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Construction work is underway in Gem Lakes extension. We’ll spare you the cliches, “It’s about time,” or “Finally!” in regard to the construction work that began on Wednesday on the Huron and Moultrie ......
|Description||Construction work is underway in Gem Lakes extension. We’ll spare you the cliches, “It’s about time,” or “Finally!” in regard to the construction work that began on Wednesday on the Huron and Moultrie drives in the Gem Lakes extenion community.
It’s begun, after more than seven years of haggling, negotiating, threatening of lawsuits, bad mouthing, accusations, plus a lot of frustration, and more than your share of tears. Gem Lakes residents see construction progress. They saw road work on Wednesday and Thursday before Hurricane (and now Tropical Storm) Hermine passed through town and interrupted work on Friday.
In January, the City and Gem Lakes extension developers, Todd Gaul and Steve Kisner, hammered out an agreement to share some of the cost of the road repairs, and earlier this summer, City Council tied off the final loose end in deciding what option of repair work to use and gave staff the go ahead to proceed.
Shovels have turned.
Gem Lakes extension isn’t just getting a pair of replacement roads, they’re getting good roads. These are roads designed to last for up to 50 years, with the City’s new pavement preservation program.
Mayor Rick Osbon said he was glad to see this chapter of the Gem Lakes saga be finally put to rest.
“We are glad for the residents that this issue has finally been resolved,” Osbon said. “The take away for the City has been a review of standards and adoption of proven testing measures for future roads.”
The new roads set a precedent for the City in that future roads will fall under the standards set by what is done to Huron and Moultrie drives, specifically when it comes to pavement preservation.
In June, City Manager John Klimm called Aiken’s new roads program a “simple pavement preservation program.”
And it begins with the work being completed in Gem Lakes extension.
“The key to the success of our roads program is to do preventive maintenance on road pavement,” he said. “We don’t wait until roads break down and then resurface them. This is a totally different program. What roads will we be working in the next 5 to 10 years? We’ll be working on all of them.”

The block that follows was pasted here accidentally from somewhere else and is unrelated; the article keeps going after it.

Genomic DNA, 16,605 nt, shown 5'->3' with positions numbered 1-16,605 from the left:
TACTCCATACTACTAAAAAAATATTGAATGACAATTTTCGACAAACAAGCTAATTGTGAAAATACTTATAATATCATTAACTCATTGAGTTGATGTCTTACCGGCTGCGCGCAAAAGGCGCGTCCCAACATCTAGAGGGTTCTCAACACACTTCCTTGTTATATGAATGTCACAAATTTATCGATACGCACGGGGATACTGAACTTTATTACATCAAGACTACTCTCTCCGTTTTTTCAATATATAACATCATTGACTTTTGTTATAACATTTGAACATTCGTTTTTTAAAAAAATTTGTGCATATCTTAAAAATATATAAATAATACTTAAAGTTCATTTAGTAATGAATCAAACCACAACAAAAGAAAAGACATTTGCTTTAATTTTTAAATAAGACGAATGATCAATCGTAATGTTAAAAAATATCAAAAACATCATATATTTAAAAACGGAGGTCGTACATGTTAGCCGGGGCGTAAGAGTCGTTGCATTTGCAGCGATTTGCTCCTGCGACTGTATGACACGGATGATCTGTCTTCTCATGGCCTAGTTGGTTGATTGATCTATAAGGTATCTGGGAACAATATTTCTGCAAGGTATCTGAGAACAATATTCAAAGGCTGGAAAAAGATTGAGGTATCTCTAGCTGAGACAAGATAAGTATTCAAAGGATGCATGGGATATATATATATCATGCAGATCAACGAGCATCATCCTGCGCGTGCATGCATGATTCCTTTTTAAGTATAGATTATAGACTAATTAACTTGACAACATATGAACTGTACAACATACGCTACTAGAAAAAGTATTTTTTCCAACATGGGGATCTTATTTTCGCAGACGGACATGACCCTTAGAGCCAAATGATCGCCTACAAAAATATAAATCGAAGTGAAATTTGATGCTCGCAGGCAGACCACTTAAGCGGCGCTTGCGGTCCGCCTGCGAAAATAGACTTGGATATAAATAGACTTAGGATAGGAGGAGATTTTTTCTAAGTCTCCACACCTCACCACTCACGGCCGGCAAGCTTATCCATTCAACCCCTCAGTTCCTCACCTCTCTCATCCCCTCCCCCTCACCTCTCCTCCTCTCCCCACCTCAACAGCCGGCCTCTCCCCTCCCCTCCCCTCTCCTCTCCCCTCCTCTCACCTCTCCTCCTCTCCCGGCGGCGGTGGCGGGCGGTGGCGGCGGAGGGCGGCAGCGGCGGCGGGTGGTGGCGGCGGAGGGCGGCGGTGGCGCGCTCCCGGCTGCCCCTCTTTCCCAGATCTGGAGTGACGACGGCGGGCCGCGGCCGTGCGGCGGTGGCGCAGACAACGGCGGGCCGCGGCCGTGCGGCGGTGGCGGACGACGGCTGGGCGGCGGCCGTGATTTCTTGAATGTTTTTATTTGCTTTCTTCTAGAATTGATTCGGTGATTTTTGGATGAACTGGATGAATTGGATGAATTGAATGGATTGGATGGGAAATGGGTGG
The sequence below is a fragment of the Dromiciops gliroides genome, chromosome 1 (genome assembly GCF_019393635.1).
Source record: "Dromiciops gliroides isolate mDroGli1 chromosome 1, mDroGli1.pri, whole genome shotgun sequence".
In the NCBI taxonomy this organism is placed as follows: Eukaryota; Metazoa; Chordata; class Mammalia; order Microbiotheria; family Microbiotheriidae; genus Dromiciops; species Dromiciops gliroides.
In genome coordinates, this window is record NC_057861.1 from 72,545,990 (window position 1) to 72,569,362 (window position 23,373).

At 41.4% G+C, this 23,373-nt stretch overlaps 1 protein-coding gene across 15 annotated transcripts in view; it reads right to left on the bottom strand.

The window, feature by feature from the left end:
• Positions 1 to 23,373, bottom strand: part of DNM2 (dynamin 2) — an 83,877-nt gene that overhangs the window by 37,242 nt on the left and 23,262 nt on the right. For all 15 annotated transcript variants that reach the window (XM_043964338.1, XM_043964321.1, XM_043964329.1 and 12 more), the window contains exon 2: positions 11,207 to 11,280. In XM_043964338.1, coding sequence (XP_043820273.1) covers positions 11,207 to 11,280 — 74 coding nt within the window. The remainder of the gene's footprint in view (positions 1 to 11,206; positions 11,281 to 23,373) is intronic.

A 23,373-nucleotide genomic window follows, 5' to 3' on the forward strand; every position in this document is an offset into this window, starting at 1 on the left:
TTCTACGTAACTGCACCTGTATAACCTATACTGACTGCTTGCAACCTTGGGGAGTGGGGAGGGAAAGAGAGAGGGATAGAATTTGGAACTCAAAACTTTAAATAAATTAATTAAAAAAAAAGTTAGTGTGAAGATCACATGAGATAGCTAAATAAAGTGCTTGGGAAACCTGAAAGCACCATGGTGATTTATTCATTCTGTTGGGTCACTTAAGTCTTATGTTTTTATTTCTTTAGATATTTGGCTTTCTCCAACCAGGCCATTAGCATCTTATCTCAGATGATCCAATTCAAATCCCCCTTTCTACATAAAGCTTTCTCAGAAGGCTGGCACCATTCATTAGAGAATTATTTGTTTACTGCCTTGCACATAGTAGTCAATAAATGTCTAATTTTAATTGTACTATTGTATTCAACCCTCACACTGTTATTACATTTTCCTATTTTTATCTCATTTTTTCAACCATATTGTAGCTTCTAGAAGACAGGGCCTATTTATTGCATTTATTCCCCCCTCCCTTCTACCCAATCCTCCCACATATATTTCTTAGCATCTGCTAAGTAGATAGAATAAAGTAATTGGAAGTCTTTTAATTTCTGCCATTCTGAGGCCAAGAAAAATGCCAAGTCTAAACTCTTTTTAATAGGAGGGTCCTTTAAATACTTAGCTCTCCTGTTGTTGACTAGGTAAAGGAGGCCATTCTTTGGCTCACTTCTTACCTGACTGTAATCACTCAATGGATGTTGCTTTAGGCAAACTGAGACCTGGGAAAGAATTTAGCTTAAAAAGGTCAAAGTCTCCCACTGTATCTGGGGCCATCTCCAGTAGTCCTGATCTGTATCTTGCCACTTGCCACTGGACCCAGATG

The pavement preservation method of roads maintenance will extend the life of a road’s pavement to as much as 40 years beyond its normal 25 years with no preventative maintenance.
No preventative maintenance is what allowed the Huron and Moultrie roads situations to happen in the first place.
“The lack of a roads program over the years has put the City in the position it is in, left having to scramble to avoid a roads crisis situation,” Klimm said. “Our roads are an asset and you must maintain your assets.”
So, while avoiding cliches like “It’s about time,” and “Finally!”, it’s refreshing to see a roads project through to completion, and his is one open the City and Gem Lakes extension residents will gladly mark off their list.
If any of Aiken’s long standing projects epitomized the City’s study and analysis quagmire it is Gem Lakes extension. While not its longest running project, Gem Lakes was the City’s most passionate.
Residents cried foul, citing poor construction and quality-control testing shortcuts that missed obvious drainage and poor quality practices, and left Huron and Moultrie roads full of sinkholes. Residents threatened to sue.
But all this is in the past. Behind us.
To coin one last cliche, for Gem Lakes extension and residents of Huron and Moultrie drives, “Happy days are here again.”